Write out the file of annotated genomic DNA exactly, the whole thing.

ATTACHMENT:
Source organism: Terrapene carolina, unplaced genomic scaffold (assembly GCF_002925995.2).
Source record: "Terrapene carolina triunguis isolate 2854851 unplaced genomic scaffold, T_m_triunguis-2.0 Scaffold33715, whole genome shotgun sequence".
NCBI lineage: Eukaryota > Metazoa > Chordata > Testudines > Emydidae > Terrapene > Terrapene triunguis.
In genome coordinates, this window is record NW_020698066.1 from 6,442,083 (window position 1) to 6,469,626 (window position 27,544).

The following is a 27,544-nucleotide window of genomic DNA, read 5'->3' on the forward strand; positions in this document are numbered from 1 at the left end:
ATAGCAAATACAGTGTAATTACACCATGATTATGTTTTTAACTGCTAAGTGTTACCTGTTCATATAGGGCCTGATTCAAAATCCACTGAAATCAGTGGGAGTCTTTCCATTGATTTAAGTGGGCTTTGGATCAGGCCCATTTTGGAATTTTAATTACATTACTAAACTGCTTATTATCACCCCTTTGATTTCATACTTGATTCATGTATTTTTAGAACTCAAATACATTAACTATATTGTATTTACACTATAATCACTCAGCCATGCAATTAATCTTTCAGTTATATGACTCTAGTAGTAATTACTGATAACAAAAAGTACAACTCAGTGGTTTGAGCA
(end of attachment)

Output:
Source organism: Terrapene carolina, unplaced genomic scaffold (assembly GCF_002925995.2).
Source record: "Terrapene carolina triunguis isolate 2854851 unplaced genomic scaffold, T_m_triunguis-2.0 Scaffold33715, whole genome shotgun sequence".
NCBI lineage: Eukaryota > Metazoa > Chordata > Testudines > Emydidae > Terrapene > Terrapene triunguis.
In genome coordinates, this window is record NW_020698066.1 from 6,442,083 (window position 1) to 6,469,626 (window position 27,544).

The following is a 27,544-nucleotide window of genomic DNA, read 5'->3' on the forward strand; positions in this document are numbered from 1 at the left end:
ATAGCAAATACAGTGTAATTACACCATGATTATGTTTTTAACTGCTAAGTGTTACCTGTTCATATAGGGCCTGATTCAAAATCCACTGAAATCAGTGGGAGTCTTTCCATTGATTTAAGTGGGCTTTGGATCAGGCCCATTTTGGAATTTTAATTACATTACTAAACTGCTTATTATCACCCCTTTGATTTCATACTTGATTCATGTATTTTTAGAACTCAAATACATTAACTATATTGTATTTACACTATAATCACTCAGCCATGCAATTAATCTTTCAGTTATATGACTCTAGTAGTAATTACTGATAACAAAAAGTACAACTCAGTGGTTTGAGCA